Washington

Hotels in Washington

At the new Hotel Murano, each of the 21 guest-floors honors a different artist (from Australian Cockburn to Chihuly), and rooms are filled with one-of-a-kind handblown pieces.

The Hotel Vintage Park honors the Washington wine country by dedicating each room to a local winery and vineyard. Warm merlot hues and light golden chardonnay tones highlight the fabrics and accent the furniture in the 11-story boutique hotel.

Situated on Lake Union’s southern shore, this 184-room hotel has panoramic views of the waterfront and city skyline. The guest rooms are basic in style, but most overlook the lake and come equipped with free Wi-Fi and 42-inch plasma TV’s. Some also have gas fireplaces and oversize Jacuzzi tubs.

This hillside Victorian bed and breakfast, built in 1889, has spectacular views of Puget Sound and Commencement Bay. Surrounded by 100-plus-year-old native cherry trees, it’s within easy distance of downtown and just 30 minutes south of Seattle.

Chef Blaine Wetzel earned his forager’s badge under Rene Redzepi at Noma in Copenhagen; now he brings the same edible ethic to the 15-room Willows Inn on Lummi Island, two hours north of Seattle.

The 84 rooms are subtly done in salvaged timber and antique slate, and outfitted with Frette linens, fireplaces, and giant Jacuzzis for two. The Burke Gilman Trail beckons cyclists to feel the wind in their hair. A full-service spa offers lengthy massages.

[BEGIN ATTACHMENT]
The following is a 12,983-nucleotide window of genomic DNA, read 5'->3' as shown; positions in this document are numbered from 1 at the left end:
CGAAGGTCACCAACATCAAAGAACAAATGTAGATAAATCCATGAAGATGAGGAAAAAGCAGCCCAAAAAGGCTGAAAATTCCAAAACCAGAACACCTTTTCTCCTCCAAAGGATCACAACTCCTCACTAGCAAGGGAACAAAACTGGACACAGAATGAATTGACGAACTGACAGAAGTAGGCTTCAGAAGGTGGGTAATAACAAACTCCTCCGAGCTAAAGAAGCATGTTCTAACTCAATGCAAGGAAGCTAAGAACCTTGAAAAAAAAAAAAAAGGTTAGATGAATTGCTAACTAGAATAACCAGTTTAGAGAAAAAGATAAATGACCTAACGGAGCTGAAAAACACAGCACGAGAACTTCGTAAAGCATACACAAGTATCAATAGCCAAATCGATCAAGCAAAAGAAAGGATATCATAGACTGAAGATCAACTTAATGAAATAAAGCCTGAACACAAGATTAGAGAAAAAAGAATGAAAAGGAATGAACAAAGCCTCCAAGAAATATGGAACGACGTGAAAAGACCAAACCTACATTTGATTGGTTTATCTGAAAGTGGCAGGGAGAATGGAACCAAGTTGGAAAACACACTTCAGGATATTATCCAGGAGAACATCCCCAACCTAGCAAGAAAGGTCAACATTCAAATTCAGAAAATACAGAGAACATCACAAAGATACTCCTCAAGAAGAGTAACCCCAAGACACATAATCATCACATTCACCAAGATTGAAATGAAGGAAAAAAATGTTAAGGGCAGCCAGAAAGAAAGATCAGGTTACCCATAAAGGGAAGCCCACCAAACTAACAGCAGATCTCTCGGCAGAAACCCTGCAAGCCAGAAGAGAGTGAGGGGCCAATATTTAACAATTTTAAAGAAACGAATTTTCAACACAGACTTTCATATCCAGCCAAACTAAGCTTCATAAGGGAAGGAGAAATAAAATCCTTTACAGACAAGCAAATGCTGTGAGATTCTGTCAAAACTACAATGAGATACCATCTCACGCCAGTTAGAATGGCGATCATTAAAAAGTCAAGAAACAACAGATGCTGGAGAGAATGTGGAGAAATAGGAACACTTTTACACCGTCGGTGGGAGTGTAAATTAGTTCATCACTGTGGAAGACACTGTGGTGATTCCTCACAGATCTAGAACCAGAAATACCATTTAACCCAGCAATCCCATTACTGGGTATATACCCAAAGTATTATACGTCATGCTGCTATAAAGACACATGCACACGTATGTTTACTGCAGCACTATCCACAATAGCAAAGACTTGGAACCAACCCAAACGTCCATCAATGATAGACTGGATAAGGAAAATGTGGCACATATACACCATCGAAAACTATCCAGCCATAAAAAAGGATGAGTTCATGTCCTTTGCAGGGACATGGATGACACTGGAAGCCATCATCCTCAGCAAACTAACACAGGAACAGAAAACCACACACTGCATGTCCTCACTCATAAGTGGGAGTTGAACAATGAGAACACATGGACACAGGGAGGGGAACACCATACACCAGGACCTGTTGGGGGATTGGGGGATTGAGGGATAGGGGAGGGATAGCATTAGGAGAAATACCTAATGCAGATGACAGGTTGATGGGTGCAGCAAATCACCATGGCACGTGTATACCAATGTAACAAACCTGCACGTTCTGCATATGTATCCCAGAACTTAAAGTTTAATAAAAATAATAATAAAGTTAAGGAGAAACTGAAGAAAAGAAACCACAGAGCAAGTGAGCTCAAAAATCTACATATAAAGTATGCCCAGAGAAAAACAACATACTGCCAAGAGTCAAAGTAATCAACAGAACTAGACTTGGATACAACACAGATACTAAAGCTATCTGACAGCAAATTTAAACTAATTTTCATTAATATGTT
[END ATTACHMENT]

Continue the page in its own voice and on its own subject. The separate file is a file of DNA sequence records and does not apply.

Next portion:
Uptown amenities converge with small-town views at the Hilton Vancouver Washington, located on the banks of the Columbia River. Completed in 2005, the hotel occupies a lush riverside location eight miles north of Portland, OR, in the historic town of Vancouver, WA.

The cool, Old Havana style of this boutique hotel might tempt you to light up a cigar (even though it, like all Seattle hotels, is nonsmoking).

This B&B has water views and a bright, unfussy decor.

With its self-consciously hearty, rustic interiors—all log and pine furniture, checks and tartans, river stones and slate—the Edgewater takes the Pacific Northwest-lodge motif to the nth degree.

There are no TV’s or phones to distract from the idyllic views. Rooms in the converted 1916 tavern and Roosevelt cottages feel the most authentic, thanks to rustic birch furniture and pine-lined walls.

The light-filled country-chic cottages at this farmstead have full kitchens and are secluded by 35 acres of gardens.

These cottages are no longer rental units, but are for sale.

The hotel, partly occupying a sparkling new tower, has a small pool and a day spa.